• Tax Consequences For South Africa Resident Working Overseas
Articles:

Tax Consequences For South Africa Resident Working Overseas

20 July 2016

By Xolani Jadezweni, Individual Tax Consultant

Tax payable by South Africans working abroad is impacted by whether they will remain tax resident of South Africa. A natural person is a “resident” if he or she is either ordinary resident in the Republic or meets the physical presence test. South African tax residents are taxed on worldwide income in South Africa. A non-resident is subject to tax in South Africa on income from a South African source.

A number of exemptions and deductions may apply to income earned whilst outside South Africa. This article focuses on the exemption relating to foreign employment income (section 10(1)(o)(ii) of the Income Tax Act) earned outside of South Africa. This exemption applies to services rendered outside South Africa for or on behalf of an employer, for an individual who is outside of South Africa for a period / s periods exceeding 183 days (calendar days) in aggregate, during any 12 month period starting or ending during a tax year. The exemption only applies if the 183-day period includes a 60-day continuous period of absence from South Africa.

 

SARS recently issued Draft Interpretation Note 16 (Issue 2) (DIN16) for comment. When compared with the current version of Interpretation Note 16 (IN16), the DIN16 contains a shift in certain aspects of the tax exemption on foreign employment income. In calculating the 183/60 day periods, the DIN16 applies SARS’ previous practice (IN16) and takes into account weekends, public holidays, annual leave days, sick leave days and rest periods spent outside South Africa to determine the exemption. IN16 contains practical examples of the “183/60 day approach” and, based on practice, the determination of the exemption is relatively straightforward. A number of relatively complex issues may arise and employers need to evaluate the impact on its employees that render services offshore. DIN16 highlights that a “common misconception is that all remuneration received or accrued during the qualifying 12 month period of 12 months is exempt” and that only “the remuneration received or accrued in respect of services rendered outside the Republic during the qualifying period of 12 months is exempt”. SARS’ view is derived from the wording itself.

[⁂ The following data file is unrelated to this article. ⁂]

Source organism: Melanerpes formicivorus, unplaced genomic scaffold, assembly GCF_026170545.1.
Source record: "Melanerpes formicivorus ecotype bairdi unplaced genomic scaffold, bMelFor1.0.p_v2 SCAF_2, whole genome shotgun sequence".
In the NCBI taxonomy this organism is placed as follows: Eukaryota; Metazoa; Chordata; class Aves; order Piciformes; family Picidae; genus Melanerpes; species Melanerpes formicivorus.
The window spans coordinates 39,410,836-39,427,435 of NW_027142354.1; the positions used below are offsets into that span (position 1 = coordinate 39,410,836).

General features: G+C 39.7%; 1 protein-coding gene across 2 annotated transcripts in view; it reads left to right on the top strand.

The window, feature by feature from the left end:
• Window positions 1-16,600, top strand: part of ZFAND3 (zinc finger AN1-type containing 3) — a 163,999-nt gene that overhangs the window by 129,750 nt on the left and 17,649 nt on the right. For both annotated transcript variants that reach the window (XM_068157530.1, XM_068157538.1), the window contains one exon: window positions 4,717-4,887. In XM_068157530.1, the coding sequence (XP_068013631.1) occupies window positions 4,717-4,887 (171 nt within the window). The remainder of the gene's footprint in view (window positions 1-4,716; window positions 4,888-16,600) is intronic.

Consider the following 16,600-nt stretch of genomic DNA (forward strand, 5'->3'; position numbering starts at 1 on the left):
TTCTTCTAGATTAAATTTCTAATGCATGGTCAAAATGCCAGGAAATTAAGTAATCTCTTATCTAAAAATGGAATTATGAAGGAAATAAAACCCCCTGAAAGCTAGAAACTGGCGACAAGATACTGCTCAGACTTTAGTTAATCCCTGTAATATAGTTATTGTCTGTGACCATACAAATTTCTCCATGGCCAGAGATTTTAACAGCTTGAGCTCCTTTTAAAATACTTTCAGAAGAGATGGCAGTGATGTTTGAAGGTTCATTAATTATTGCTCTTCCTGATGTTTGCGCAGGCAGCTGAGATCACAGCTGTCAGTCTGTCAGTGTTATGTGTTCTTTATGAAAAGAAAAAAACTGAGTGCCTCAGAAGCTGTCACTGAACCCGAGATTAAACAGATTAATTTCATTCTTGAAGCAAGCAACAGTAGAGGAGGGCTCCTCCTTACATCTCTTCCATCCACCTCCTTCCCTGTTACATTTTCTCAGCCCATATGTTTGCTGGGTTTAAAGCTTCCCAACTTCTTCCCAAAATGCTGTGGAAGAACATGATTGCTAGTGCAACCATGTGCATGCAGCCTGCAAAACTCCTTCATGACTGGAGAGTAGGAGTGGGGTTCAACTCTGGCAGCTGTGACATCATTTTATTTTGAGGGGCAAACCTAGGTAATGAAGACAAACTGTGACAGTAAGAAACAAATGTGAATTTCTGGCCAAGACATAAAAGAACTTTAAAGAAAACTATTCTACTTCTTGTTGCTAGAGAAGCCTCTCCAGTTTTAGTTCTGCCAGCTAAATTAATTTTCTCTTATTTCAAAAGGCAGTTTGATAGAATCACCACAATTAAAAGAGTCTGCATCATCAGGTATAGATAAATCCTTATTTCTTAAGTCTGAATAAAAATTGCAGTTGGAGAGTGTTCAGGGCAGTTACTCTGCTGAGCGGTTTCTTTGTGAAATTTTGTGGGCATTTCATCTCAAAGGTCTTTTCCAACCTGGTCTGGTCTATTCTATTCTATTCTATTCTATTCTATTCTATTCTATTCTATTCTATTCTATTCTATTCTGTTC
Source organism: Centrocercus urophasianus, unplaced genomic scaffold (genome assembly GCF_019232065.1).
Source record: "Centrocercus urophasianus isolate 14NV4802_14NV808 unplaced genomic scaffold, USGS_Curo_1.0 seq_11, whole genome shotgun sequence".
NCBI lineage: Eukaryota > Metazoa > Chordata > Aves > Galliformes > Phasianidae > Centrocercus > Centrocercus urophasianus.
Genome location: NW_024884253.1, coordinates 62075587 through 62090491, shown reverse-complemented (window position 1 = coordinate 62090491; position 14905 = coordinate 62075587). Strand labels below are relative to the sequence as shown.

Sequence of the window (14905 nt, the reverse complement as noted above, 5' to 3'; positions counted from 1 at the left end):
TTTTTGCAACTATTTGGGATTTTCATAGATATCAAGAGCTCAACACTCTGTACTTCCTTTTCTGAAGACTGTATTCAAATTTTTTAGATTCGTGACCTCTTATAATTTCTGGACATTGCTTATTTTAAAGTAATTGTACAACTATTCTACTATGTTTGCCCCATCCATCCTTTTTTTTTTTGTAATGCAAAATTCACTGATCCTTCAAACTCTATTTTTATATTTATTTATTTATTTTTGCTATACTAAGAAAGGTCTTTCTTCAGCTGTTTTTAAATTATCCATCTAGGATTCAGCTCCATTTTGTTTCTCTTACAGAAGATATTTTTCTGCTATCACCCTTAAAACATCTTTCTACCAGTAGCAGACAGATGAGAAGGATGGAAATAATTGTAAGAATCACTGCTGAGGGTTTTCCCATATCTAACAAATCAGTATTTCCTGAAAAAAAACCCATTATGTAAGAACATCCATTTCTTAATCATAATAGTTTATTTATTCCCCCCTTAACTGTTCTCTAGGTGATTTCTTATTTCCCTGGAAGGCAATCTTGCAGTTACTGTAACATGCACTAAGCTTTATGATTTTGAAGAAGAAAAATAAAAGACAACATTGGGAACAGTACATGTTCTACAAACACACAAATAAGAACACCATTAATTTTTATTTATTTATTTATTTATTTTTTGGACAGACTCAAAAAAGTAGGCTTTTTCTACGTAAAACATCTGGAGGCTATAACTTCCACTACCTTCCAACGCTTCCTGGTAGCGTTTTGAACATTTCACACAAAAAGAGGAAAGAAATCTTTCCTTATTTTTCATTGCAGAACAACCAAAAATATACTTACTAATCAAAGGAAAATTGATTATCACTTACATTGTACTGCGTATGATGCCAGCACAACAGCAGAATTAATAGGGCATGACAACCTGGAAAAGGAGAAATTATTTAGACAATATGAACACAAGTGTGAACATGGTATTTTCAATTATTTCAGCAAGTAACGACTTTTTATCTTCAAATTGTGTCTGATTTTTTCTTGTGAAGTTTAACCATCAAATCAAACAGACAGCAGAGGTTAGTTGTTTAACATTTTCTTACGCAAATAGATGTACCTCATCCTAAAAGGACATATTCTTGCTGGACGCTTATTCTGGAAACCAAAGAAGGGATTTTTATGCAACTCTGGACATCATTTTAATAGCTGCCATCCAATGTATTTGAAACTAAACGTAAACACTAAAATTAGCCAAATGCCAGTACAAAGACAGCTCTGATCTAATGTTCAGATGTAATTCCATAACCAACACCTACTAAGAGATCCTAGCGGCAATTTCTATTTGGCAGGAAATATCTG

Essentially, DIN16 relies on apportionment, which acts as a “second step” to determine the exempt remuneration, if the 183/60 day tests have been met. The first test applies the 183/60 day rules, which take into account weekends, public holidays, annual leave days, sick leave days and rest periods, and, the second test applies SARS’ apportionment methodology which excludes any day not regarded as a “work day”. A “work day”, for DIN16 purposes does not include weekends, public holidays or leave days. Only days of actual services rendered are taken into account. In determining the tax exempt portion, the following apportionment formula should be used for DIN16 purposes:

Exempt portion = Work days outside South Africa for period X Remuneration received during period Total work days for period: 1 DIN16 also deals with the common scenario in terms of which employees are required to take rest periods, enforced by the home or host country’s health and safety regulations and states that no “actual services are rendered during the rest periods, even though the employees remain in continuous employment during these periods. The services that are rendered to earn the remuneration are the services that are rendered during the work shifts”. SARS is of the view that if “those services are rendered offshore and during a qualifying period, all remuneration attributable to those offshore services will qualify for exemption and no apportionment must be done”. This approach is uncertain as it may be that the 183/60 day rules are complied with, but it is not clear whether compulsory health and safety rest periods (which are not annual leave) are then regarded as “work days” outside South Africa. What if those compulsory rest periods are spent in South Africa – does it affect the “work day” driver in the apportionment approach? Practical examples in the final version of the DIN will assist.

In conclusion, it must be remembered that the burden of proof is on the taxpayer to show that an amount is exempt. Employers and individuals rendering services offshore need to take account of SARS’s contemplated approach under the DIN and ensure compliance with the Act.

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